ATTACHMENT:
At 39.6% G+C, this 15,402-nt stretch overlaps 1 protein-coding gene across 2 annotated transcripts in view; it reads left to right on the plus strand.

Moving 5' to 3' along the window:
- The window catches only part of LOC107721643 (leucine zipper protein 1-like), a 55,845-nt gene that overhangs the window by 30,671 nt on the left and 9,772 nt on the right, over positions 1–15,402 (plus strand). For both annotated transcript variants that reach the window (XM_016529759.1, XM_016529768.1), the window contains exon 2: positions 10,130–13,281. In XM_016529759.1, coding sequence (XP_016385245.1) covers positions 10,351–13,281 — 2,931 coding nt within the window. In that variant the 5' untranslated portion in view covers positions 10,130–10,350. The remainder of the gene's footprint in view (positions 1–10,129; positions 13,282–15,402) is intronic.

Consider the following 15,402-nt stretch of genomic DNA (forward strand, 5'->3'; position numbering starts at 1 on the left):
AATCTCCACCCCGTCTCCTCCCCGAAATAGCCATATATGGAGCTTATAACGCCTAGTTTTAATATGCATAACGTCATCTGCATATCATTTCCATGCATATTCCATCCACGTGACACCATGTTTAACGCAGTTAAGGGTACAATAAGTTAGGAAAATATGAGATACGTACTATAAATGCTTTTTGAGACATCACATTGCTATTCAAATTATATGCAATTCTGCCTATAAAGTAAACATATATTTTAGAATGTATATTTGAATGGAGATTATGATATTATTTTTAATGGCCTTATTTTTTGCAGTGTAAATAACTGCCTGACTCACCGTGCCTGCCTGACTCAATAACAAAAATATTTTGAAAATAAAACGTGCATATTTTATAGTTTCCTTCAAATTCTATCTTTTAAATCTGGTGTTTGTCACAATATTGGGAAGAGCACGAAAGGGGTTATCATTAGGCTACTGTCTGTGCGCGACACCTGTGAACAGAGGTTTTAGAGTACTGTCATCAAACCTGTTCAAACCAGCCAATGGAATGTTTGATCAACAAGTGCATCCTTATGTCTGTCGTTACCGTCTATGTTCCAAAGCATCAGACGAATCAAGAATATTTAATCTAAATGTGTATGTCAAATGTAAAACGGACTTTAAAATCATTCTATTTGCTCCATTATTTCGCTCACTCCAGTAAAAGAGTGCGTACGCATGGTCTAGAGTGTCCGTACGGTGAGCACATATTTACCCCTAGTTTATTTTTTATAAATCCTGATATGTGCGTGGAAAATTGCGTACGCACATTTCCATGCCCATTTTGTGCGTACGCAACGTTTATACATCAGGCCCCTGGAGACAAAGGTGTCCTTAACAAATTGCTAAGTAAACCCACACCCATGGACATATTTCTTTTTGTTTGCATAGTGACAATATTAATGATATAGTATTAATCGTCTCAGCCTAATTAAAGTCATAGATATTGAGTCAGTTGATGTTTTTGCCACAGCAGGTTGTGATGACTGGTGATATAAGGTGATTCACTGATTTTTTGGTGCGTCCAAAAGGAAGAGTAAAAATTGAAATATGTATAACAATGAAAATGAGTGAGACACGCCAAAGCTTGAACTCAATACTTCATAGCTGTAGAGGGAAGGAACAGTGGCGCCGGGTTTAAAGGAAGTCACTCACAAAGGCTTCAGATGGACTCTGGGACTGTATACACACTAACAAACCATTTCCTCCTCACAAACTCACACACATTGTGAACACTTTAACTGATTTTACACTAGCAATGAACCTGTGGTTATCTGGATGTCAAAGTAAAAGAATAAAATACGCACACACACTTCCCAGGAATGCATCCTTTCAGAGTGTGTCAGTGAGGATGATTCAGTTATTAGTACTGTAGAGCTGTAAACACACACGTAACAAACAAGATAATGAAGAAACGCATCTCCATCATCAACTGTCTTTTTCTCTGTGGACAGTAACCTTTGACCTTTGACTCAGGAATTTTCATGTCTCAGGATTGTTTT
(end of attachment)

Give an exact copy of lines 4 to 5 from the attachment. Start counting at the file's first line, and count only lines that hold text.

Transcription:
Consider the following 15,402-nt stretch of genomic DNA (forward strand, 5'->3'; position numbering starts at 1 on the left):
AATCTCCACCCCGTCTCCTCCCCGAAATAGCCATATATGGAGCTTATAACGCCTAGTTTTAATATGCATAACGTCATCTGCATATCATTTCCATGCATATTCCATCCACGTGACACCATGTTTAACGCAGTTAAGGGTACAATAAGTTAGGAAAATATGAGATACGTACTATAAATGCTTTTTGAGACATCACATTGCTATTCAAATTATATGCAATTCTGCCTATAAAGTAAACATATATTTTAGAATGTATATTTGAATGGAGATTATGATATTATTTTTAATGGCCTTATTTTTTGCAGTGTAAATAACTGCCTGACTCACCGTGCCTGCCTGACTCAATAACAAAAATATTTTGAAAATAAAACGTGCATATTTTATAGTTTCCTTCAAATTCTATCTTTTAAATCTGGTGTTTGTCACAATATTGGGAAGAGCACGAAAGGGGTTATCATTAGGCTACTGTCTGTGCGCGACACCTGTGAACAGAGGTTTTAGAGTACTGTCATCAAACCTGTTCAAACCAGCCAATGGAATGTTTGATCAACAAGTGCATCCTTATGTCTGTCGTTACCGTCTATGTTCCAAAGCATCAGACGAATCAAGAATATTTAATCTAAATGTGTATGTCAAATGTAAAACGGACTTTAAAATCATTCTATTTGCTCCATTATTTCGCTCACTCCAGTAAAAGAGTGCGTACGCATGGTCTAGAGTGTCCGTACGGTGAGCACATATTTACCCCTAGTTTATTTTTTATAAATCCTGATATGTGCGTGGAAAATTGCGTACGCACATTTCCATGCCCATTTTGTGCGTACGCAACGTTTATACATCAGGCCCCTGGAGACAAAGGTGTCCTTAACAAATTGCTAAGTAAACCCACACCCATGGACATATTTCTTTTTGTTTGCATAGTGACAATATTAATGATATAGTATTAATCGTCTCAGCCTAATTAAAGTCATAGATATTGAGTCAGTTGATGTTTTTGCCACAGCAGGTTGTGATGACTGGTGATATAAGGTGATTCACTGATTTTTTGGTGCGTCCAAAAGGAAGAGTAAAAATTGAAATATGTATAACAATGAAAATGAGTGAGACACGCCAAAGCTTGAACTCAATACTTCATAGCTGTAGAGGGAAGGAACAGTGGCGCCGGGTTTAAAGGAAGTCACTCACAAAGGCTTCAGATGGACTCTGGGACTGTATACACACTAACAAACCATTTCCTCCTCACAAACTCACACACATTGTGAACACTTTAACTGATTTTACACTAGCAATGAACCTGTGGTTATCTGGATGTCAAAGTAAAAGAATAAAATACGCACACACACTTCCCAGGAATGCATCCTTTCAGAGTGTGTCAGTGAGGATGATTCAGTTATTAGTACTGTAGAGCTGTAAACACACACGTAACAAACAAGATAATGAAGAAACGCATCTCCATCATCAACTGTCTTTTTCTCTGTGGACAGTAACCTTTGACCTTTGACTCAGGAATTTTCATGTCTCAGGATTGTTTT